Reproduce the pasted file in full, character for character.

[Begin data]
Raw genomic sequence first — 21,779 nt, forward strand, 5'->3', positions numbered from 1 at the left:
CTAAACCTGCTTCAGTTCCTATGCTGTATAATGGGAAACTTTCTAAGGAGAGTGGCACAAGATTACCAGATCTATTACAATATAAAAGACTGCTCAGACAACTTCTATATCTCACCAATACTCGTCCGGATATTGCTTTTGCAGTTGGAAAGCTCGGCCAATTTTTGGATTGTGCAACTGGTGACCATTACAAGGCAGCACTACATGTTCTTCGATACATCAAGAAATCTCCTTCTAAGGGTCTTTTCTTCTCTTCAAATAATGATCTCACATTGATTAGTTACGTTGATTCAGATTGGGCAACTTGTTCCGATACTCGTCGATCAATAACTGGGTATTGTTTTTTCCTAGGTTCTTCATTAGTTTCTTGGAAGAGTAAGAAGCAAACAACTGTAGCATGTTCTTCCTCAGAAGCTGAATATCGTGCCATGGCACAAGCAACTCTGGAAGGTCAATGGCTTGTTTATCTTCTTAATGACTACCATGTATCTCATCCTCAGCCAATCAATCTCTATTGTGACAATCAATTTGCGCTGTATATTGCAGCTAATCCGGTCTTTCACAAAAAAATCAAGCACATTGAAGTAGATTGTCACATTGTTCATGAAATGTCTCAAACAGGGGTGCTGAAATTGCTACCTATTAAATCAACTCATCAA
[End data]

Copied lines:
Raw genomic sequence first — 21,779 nt, forward strand, 5'->3', positions numbered from 1 at the left:
CTAAACCTGCTTCAGTTCCTATGCTGTATAATGGGAAACTTTCTAAGGAGAGTGGCACAAGATTACCAGATCTATTACAATATAAAAGACTGCTCAGACAACTTCTATATCTCACCAATACTCGTCCGGATATTGCTTTTGCAGTTGGAAAGCTCGGCCAATTTTTGGATTGTGCAACTGGTGACCATTACAAGGCAGCACTACATGTTCTTCGATACATCAAGAAATCTCCTTCTAAGGGTCTTTTCTTCTCTTCAAATAATGATCTCACATTGATTAGTTACGTTGATTCAGATTGGGCAACTTGTTCCGATACTCGTCGATCAATAACTGGGTATTGTTTTTTCCTAGGTTCTTCATTAGTTTCTTGGAAGAGTAAGAAGCAAACAACTGTAGCATGTTCTTCCTCAGAAGCTGAATATCGTGCCATGGCACAAGCAACTCTGGAAGGTCAATGGCTTGTTTATCTTCTTAATGACTACCATGTATCTCATCCTCAGCCAATCAATCTCTATTGTGACAATCAATTTGCGCTGTATATTGCAGCTAATCCGGTCTTTCACAAAAAAATCAAGCACATTGAAGTAGATTGTCACATTGTTCATGAAATGTCTCAAACAGGGGTGCTGAAATTGCTACCTATTAAATCAACTCATCAA